While The Game Awards may have decided the Game of the Year is (the admittedly marvelous) It Takes Two, we all know picking the absolute best experience players have had this year can be a little less clear cut.
How do you judge it? The game you played the most? Enjoyed the most? Was disappointed by the least? We've been doing some soul-searching as a team to find our own answers to these very questions, and we think we've each come up with something we can stand behind.
So, without further ado, presenting Pass the Controller's official Games of the Year. What was your pick? Let us know in the comments.
Halo Infinite | Chris
Although it's markedly different from every Halo to come before it, Infinite is the best the series has been since Reach.
The biggest drawback, as James mentioned in our review, is the omission of co-op in the campaign. Halo is at its peak when you're playing on legendary difficulty with someone by your side, pushing forward inch by inch, scavenging the battlefield for any weapons that still have ammo. Without that, the campaign still provides a good mix of intrigue and action, with Master Chief having a much more prominent role than in Guardians, even though he shares it with that other star of the show; the grappling hook.
Whilst it has the potential to save one's life should you "heroically" drive a Razorback full of Marines off the side of the map because I wasn't paying attention, I tend to employ it more offensively. Unfortunately, the offended party is usually me. There's no feeling quite like pulling an explosive container towards your throwing hand and hurling it, with Spartan strength, at a very close, very indestructible, piece of level geometry. I am a bigger threat to myself, and any of the UNSC who are brave enough to tag along, than the Banished could ever hope to be.
The multiplayer aspect has failed to grab me, the battle pass system pushed me away, and the absence of Firefight leaves me with little desire to explore that side any further. The campaign and grappling hook are solid enough to make Infinite my number one choice, narrowly beating Forza Horizon 5 and my Back to the Future-themed Delorean.
Resident Evil Village | Sam
I’m a fan of the Resident Evil series in all of its guises. Whether it’s an action entry or a traditional survival horror instalment, there’s no doubt that I’m coming along for the ride. Village confidently marries both of these identities and has fun doing so, helping its genuine scares to simultaneously be enjoyable and endearing.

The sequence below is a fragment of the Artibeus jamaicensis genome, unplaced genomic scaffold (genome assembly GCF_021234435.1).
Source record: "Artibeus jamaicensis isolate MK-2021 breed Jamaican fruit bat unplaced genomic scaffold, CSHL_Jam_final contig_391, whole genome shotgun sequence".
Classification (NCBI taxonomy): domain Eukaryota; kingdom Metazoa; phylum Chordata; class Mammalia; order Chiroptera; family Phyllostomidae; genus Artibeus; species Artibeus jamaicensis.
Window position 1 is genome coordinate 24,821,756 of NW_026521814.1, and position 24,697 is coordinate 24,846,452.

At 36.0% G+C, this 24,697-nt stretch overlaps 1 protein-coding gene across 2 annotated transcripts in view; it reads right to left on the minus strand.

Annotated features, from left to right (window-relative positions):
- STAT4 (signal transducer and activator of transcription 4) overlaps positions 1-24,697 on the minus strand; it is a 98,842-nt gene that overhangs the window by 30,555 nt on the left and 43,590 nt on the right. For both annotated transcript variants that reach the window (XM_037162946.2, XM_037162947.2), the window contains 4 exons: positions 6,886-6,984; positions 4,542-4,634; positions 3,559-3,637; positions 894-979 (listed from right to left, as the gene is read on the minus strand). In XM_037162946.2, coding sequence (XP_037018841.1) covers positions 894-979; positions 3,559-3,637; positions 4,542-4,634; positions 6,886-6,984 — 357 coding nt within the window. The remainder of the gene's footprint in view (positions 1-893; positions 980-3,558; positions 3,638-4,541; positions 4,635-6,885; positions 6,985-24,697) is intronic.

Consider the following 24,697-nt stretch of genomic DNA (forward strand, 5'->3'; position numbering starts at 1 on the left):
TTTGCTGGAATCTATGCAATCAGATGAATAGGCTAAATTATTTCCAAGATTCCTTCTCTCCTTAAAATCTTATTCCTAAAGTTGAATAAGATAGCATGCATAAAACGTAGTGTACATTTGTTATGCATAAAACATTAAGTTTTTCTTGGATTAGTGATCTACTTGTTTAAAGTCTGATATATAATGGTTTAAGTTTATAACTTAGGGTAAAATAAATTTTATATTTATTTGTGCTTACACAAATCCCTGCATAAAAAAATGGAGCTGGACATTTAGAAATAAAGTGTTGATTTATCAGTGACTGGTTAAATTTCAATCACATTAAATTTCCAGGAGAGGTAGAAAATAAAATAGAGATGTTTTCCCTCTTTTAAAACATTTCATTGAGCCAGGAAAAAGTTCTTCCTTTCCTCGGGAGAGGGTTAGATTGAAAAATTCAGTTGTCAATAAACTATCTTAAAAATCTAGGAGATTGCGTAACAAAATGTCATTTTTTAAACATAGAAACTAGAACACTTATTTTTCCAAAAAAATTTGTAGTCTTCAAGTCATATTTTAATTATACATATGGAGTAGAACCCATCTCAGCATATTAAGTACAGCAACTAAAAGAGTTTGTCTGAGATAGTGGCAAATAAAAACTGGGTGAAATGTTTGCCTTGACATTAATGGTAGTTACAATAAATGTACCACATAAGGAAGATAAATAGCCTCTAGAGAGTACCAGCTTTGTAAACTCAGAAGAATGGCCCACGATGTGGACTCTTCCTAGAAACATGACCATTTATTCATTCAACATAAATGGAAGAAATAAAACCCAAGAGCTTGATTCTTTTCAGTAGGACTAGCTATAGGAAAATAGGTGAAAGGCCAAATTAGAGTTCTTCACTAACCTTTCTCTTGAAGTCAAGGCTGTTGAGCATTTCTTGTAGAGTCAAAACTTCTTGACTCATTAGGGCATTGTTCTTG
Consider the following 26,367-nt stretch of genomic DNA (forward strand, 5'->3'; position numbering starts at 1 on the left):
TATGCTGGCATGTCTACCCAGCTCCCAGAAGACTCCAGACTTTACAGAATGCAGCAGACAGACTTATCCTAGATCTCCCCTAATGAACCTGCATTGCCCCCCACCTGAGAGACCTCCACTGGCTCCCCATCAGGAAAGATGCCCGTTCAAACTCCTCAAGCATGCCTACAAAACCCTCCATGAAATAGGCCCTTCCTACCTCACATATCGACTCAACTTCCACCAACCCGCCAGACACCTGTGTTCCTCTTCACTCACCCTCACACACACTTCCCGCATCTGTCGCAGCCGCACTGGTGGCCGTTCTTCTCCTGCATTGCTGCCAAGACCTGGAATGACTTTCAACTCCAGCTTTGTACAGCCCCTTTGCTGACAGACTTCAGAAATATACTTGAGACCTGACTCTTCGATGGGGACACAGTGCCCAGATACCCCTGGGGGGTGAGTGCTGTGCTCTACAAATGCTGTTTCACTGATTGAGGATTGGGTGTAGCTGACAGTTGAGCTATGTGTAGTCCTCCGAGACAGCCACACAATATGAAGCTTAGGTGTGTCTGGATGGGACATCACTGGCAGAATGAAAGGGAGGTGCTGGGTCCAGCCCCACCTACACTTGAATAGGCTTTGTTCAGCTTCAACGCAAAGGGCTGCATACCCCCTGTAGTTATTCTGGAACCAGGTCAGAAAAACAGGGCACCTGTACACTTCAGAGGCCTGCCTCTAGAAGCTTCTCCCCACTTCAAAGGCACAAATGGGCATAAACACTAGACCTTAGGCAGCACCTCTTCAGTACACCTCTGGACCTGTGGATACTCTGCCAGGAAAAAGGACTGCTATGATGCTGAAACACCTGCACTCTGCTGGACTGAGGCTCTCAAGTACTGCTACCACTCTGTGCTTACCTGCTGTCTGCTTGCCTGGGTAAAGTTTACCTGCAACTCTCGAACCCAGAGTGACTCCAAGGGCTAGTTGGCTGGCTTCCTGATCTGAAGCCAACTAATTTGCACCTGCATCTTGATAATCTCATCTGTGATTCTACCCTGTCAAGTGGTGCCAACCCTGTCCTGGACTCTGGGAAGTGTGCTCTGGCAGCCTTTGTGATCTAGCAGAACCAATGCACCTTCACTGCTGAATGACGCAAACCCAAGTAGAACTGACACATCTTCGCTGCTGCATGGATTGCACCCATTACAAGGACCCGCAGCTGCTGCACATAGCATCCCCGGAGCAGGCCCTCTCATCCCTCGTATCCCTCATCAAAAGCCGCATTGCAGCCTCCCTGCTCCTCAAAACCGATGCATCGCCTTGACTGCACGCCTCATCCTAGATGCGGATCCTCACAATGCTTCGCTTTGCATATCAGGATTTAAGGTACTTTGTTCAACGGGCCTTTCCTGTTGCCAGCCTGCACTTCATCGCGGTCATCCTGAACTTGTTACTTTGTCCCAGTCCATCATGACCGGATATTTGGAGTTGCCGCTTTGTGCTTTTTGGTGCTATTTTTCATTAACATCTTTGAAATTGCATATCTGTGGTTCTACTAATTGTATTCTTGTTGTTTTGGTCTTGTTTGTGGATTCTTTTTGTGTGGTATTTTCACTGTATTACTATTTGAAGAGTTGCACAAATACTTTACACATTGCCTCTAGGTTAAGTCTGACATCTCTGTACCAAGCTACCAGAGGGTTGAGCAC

RE Village, the eighth mainline entry in the franchise, features an ensemble cast of antagonists. These disparately kooky characters also operate in their own areas of the remote setting. As a result, the game feels like a Halloween theme park filled with enticing attractions you can’t help but get drawn in by.
Facing fears in a safe environment can be exciting to the point of amusement, which is a giddy feeling that Village often evokes. It helps that Capcom isn’t afraid to drop great gameplay features, locations and characters to move on before they lose lustre. Lady Dimitrescu plays a minor role, for example, though made a big enough impression for Maggie Robertson to win Best Performance at The Game Awards (2021).
While the structure and vibe are what really make Resident Evil Village stand out, of course, it wouldn’t be a GOTY contender without outstanding fundamentals. The gunplay and puzzles are absolutely on point, while the sense of continual character and arsenal progression makes for high replayability. It’s also worth recognising the RE Engine for achieving some near photorealistic visuals.
Liam | Hell Let Loose
I first tried Hell Let Loose last year, back when the game was still in Early Access on PC before refunding it due to technical issues. Fast forward a year, and HLL was rumoured to be heading to XSX and PS5 sometime in the winter. Fortunately, these rumours turned out to be true and, even more fortunately, I was able to secure myself a Series X to play it on.
I’m glad I made the decision to refund on PC, as this is most definitely a game worth enjoying properly. While it’s not breaking any new ground visually, it’s a decent looking game which is better appreciated on a big screen (not to mention a stable framerate, which my poor laptop couldn’t deliver).
I enjoy a good tactical shooter, and HLL is one of the best. The combination of lethal weaponry and fragile players makes for some very intense shootouts. The lack of aim-assist and the high-recoil guns means success feels very much earned.
HLL has a big focus on co-op play and communication, and I’ve been surprised to find most players are happy to talk tactics during matches. It’s an even better experience with a few friends in tow and has firmly established itself as my go-to title for the weekly multiplayer get together.
What's your 2021 Game of the Year? Let us know below.